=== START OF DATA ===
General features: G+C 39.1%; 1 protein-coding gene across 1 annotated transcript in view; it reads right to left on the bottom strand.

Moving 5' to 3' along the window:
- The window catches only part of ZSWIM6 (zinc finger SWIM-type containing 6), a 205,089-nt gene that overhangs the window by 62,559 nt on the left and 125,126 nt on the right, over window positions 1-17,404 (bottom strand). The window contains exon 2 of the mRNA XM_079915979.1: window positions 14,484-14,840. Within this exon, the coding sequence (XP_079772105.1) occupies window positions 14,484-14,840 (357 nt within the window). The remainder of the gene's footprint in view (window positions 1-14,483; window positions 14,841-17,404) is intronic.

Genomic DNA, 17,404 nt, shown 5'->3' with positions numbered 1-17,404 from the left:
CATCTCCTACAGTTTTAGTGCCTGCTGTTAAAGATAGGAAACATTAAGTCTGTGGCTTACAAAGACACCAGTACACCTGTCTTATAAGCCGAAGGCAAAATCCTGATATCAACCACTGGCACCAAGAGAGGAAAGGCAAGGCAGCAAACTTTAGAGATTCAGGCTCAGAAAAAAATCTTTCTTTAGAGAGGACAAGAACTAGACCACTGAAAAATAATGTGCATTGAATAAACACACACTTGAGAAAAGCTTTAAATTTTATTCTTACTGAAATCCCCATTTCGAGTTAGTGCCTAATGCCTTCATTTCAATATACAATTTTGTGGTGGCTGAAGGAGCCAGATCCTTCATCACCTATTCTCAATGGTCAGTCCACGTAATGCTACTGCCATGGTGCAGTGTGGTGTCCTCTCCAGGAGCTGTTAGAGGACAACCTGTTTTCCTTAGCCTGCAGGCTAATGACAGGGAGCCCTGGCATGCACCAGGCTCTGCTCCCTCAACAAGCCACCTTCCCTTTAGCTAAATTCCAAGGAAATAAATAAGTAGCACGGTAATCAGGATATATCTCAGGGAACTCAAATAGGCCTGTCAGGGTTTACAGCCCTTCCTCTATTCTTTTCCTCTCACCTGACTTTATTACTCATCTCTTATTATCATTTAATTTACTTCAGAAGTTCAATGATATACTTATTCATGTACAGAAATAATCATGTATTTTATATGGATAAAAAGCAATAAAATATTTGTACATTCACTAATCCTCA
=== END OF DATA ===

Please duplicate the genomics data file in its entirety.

General features: G+C 39.1%; 1 protein-coding gene across 1 annotated transcript in view; it reads right to left on the bottom strand.

Moving 5' to 3' along the window:
- The window catches only part of ZSWIM6 (zinc finger SWIM-type containing 6), a 205,089-nt gene that overhangs the window by 62,559 nt on the left and 125,126 nt on the right, over window positions 1-17,404 (bottom strand). The window contains exon 2 of the mRNA XM_079915979.1: window positions 14,484-14,840. Within this exon, the coding sequence (XP_079772105.1) occupies window positions 14,484-14,840 (357 nt within the window). The remainder of the gene's footprint in view (window positions 1-14,483; window positions 14,841-17,404) is intronic.

Genomic DNA, 17,404 nt, shown 5'->3' with positions numbered 1-17,404 from the left:
CATCTCCTACAGTTTTAGTGCCTGCTGTTAAAGATAGGAAACATTAAGTCTGTGGCTTACAAAGACACCAGTACACCTGTCTTATAAGCCGAAGGCAAAATCCTGATATCAACCACTGGCACCAAGAGAGGAAAGGCAAGGCAGCAAACTTTAGAGATTCAGGCTCAGAAAAAAATCTTTCTTTAGAGAGGACAAGAACTAGACCACTGAAAAATAATGTGCATTGAATAAACACACACTTGAGAAAAGCTTTAAATTTTATTCTTACTGAAATCCCCATTTCGAGTTAGTGCCTAATGCCTTCATTTCAATATACAATTTTGTGGTGGCTGAAGGAGCCAGATCCTTCATCACCTATTCTCAATGGTCAGTCCACGTAATGCTACTGCCATGGTGCAGTGTGGTGTCCTCTCCAGGAGCTGTTAGAGGACAACCTGTTTTCCTTAGCCTGCAGGCTAATGACAGGGAGCCCTGGCATGCACCAGGCTCTGCTCCCTCAACAAGCCACCTTCCCTTTAGCTAAATTCCAAGGAAATAAATAAGTAGCACGGTAATCAGGATATATCTCAGGGAACTCAAATAGGCCTGTCAGGGTTTACAGCCCTTCCTCTATTCTTTTCCTCTCACCTGACTTTATTACTCATCTCTTATTATCATTTAATTTACTTCAGAAGTTCAATGATATACTTATTCATGTACAGAAATAATCATGTATTTTATATGGATAAAAAGCAATAAAATATTTGTACATTCACTAATCCTCA